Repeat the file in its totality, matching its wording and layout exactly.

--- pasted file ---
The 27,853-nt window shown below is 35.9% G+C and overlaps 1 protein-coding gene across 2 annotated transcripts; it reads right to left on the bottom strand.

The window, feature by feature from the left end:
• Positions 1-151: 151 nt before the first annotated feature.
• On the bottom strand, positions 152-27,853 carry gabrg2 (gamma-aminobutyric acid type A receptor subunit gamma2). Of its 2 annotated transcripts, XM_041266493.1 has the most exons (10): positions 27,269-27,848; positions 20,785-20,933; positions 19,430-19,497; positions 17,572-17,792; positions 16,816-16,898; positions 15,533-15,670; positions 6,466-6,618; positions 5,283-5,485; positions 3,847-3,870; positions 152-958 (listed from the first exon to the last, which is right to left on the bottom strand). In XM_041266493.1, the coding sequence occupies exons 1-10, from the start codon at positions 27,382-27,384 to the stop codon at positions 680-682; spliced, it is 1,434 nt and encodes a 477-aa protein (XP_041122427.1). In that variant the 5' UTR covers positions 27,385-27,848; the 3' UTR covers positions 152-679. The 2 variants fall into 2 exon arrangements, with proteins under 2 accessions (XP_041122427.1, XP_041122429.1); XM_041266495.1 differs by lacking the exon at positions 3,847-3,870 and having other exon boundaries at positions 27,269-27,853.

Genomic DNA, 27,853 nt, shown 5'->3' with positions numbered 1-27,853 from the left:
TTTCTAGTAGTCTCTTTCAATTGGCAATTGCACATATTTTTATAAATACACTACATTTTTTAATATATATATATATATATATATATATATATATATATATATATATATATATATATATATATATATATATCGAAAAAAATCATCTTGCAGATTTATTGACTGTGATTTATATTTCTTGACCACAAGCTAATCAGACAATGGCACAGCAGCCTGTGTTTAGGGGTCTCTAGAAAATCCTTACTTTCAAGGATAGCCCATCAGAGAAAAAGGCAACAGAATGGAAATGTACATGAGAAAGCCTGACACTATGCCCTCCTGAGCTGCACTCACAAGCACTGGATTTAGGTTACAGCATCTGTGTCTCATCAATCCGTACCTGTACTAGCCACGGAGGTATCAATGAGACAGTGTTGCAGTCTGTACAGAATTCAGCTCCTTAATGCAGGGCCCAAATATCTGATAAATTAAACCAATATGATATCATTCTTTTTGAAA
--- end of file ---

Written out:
The 27,853-nt window shown below is 35.9% G+C and overlaps 1 protein-coding gene across 2 annotated transcripts; it reads right to left on the bottom strand.

The window, feature by feature from the left end:
• Positions 1-151: 151 nt before the first annotated feature.
• On the bottom strand, positions 152-27,853 carry gabrg2 (gamma-aminobutyric acid type A receptor subunit gamma2). Of its 2 annotated transcripts, XM_041266493.1 has the most exons (10): positions 27,269-27,848; positions 20,785-20,933; positions 19,430-19,497; positions 17,572-17,792; positions 16,816-16,898; positions 15,533-15,670; positions 6,466-6,618; positions 5,283-5,485; positions 3,847-3,870; positions 152-958 (listed from the first exon to the last, which is right to left on the bottom strand). In XM_041266493.1, the coding sequence occupies exons 1-10, from the start codon at positions 27,382-27,384 to the stop codon at positions 680-682; spliced, it is 1,434 nt and encodes a 477-aa protein (XP_041122427.1). In that variant the 5' UTR covers positions 27,385-27,848; the 3' UTR covers positions 152-679. The 2 variants fall into 2 exon arrangements, with proteins under 2 accessions (XP_041122427.1, XP_041122429.1); XM_041266495.1 differs by lacking the exon at positions 3,847-3,870 and having other exon boundaries at positions 27,269-27,853.

Genomic DNA, 27,853 nt, shown 5'->3' with positions numbered 1-27,853 from the left:
TTTCTAGTAGTCTCTTTCAATTGGCAATTGCACATATTTTTATAAATACACTACATTTTTTAATATATATATATATATATATATATATATATATATATATATATATATATATATATATATATATATATATCGAAAAAAATCATCTTGCAGATTTATTGACTGTGATTTATATTTCTTGACCACAAGCTAATCAGACAATGGCACAGCAGCCTGTGTTTAGGGGTCTCTAGAAAATCCTTACTTTCAAGGATAGCCCATCAGAGAAAAAGGCAACAGAATGGAAATGTACATGAGAAAGCCTGACACTATGCCCTCCTGAGCTGCACTCACAAGCACTGGATTTAGGTTACAGCATCTGTGTCTCATCAATCCGTACCTGTACTAGCCACGGAGGTATCAATGAGACAGTGTTGCAGTCTGTACAGAATTCAGCTCCTTAATGCAGGGCCCAAATATCTGATAAATTAAACCAATATGATATCATTCTTTTTGAAA